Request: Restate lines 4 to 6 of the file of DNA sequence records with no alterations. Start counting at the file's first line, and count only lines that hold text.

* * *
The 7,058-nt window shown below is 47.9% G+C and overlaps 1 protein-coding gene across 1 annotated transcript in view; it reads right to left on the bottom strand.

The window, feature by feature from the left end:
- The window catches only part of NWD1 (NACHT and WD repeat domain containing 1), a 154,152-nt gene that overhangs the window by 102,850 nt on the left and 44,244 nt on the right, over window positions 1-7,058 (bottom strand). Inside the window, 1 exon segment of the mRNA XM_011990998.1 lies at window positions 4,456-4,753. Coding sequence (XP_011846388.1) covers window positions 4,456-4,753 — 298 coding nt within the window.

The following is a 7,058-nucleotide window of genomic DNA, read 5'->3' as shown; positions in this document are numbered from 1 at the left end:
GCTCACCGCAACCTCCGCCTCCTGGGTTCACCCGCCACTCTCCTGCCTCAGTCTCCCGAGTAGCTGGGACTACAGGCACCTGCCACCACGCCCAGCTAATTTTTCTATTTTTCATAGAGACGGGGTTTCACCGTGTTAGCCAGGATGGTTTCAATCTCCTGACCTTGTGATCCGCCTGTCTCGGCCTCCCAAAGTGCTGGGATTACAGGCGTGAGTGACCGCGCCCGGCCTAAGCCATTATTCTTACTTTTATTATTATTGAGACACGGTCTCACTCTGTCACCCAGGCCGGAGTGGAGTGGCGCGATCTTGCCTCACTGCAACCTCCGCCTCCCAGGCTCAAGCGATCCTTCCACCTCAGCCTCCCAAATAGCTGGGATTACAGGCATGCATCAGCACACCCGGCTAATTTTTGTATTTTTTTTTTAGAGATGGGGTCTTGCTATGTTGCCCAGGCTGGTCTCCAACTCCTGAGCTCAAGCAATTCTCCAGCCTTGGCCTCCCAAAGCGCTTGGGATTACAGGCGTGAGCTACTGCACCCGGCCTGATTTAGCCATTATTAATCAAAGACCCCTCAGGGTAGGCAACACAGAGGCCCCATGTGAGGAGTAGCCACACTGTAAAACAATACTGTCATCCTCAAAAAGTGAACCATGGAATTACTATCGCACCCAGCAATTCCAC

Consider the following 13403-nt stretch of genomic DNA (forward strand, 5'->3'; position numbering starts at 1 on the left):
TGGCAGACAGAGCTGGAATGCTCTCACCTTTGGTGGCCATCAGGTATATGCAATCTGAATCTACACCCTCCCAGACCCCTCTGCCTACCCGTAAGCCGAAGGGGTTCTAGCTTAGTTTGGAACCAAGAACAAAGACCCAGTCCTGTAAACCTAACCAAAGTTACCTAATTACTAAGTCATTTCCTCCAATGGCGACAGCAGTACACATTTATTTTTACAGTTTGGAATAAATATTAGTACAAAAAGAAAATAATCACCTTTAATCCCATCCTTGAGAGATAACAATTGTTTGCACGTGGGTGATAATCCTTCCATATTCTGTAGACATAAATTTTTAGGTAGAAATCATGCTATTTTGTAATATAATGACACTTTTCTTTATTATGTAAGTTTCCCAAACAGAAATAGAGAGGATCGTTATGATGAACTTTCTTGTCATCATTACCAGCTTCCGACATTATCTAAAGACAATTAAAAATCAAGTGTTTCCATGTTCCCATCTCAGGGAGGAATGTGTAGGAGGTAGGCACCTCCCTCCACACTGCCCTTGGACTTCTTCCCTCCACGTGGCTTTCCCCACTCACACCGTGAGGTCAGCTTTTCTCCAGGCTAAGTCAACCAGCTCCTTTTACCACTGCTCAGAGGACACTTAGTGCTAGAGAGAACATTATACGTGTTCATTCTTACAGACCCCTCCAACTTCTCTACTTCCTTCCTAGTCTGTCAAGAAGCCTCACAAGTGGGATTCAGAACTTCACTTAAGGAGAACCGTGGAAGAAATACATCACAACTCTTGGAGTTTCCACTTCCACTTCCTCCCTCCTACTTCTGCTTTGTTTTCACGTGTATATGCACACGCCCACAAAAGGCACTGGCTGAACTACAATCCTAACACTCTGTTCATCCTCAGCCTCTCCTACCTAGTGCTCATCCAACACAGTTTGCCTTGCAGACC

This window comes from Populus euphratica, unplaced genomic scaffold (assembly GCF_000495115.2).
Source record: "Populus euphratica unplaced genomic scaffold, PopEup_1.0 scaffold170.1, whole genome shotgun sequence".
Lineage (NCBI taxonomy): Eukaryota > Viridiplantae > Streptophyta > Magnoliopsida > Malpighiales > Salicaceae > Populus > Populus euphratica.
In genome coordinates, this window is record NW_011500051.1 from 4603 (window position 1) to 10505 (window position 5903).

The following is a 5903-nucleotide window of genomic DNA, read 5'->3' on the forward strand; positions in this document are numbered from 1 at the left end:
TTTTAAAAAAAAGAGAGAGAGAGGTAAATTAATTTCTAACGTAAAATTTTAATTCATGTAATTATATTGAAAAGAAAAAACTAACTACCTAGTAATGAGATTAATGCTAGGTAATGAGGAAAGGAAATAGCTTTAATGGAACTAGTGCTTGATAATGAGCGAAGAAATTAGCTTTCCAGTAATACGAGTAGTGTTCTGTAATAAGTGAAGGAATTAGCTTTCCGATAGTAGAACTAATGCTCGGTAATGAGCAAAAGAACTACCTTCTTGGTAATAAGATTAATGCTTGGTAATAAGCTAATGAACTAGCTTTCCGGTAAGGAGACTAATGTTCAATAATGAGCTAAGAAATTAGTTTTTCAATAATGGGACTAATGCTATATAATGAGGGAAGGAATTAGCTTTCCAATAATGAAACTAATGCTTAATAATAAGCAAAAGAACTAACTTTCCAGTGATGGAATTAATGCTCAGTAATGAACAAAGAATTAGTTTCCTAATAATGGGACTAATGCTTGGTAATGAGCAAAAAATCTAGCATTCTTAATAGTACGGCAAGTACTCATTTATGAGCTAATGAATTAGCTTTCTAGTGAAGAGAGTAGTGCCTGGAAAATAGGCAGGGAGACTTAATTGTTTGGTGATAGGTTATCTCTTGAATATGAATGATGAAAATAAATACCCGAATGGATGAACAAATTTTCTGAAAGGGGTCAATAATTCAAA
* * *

The following is a 7,058-nucleotide window of genomic DNA, read 5'->3' as shown; positions in this document are numbered from 1 at the left end:
GCTCACCGCAACCTCCGCCTCCTGGGTTCACCCGCCACTCTCCTGCCTCAGTCTCCCGAGTAGCTGGGACTACAGGCACCTGCCACCACGCCCAGCTAATTTTTCTATTTTTCATAGAGACGGGGTTTCACCGTGTTAGCCAGGATGGTTTCAATCTCCTGACCTTGTGATCCGCCTGTCTCGGCCTCCCAAAGTGCTGGGATTACAGGCGTGAGTGACCGCGCCCGGCCTAAGCCATTATTCTTACTTTTATTATTATTGAGACACGGTCTCACTCTGTCACCCAGGCCGGAGTGGAGTGGCGCGATCTTGCCTCACTGCAACCTCCGCCTCCCAGGCTCAAGCGATCCTTCCACCTCAGCCTCCCAAATAGCTGGGATTACAGGCATGCATCAGCACACCCGGCTAATTTTTGTATTTTTTTTTTAGAGATGGGGTCTTGCTATGTTGCCCAGGCTGGTCTCCAACTCCTGAGCTCAAGCAATTCTCCAGCCTTGGCCTCCCAAAGCGCTTGGGATTACAGGCGTGAGCTACTGCACCCGGCCTGATTTAGCCATTATTAATCAAAGACCCCTCAGGGTAGGCAACACAGAGGCCCCATGTGAGGAGTAGCCACACTGTAAAACAATACTGTCATCCTCAAAAAGTGAACCATGGAATTACTATCGCACCCAGCAATTCCAC

Consider the following 13403-nt stretch of genomic DNA (forward strand, 5'->3'; position numbering starts at 1 on the left):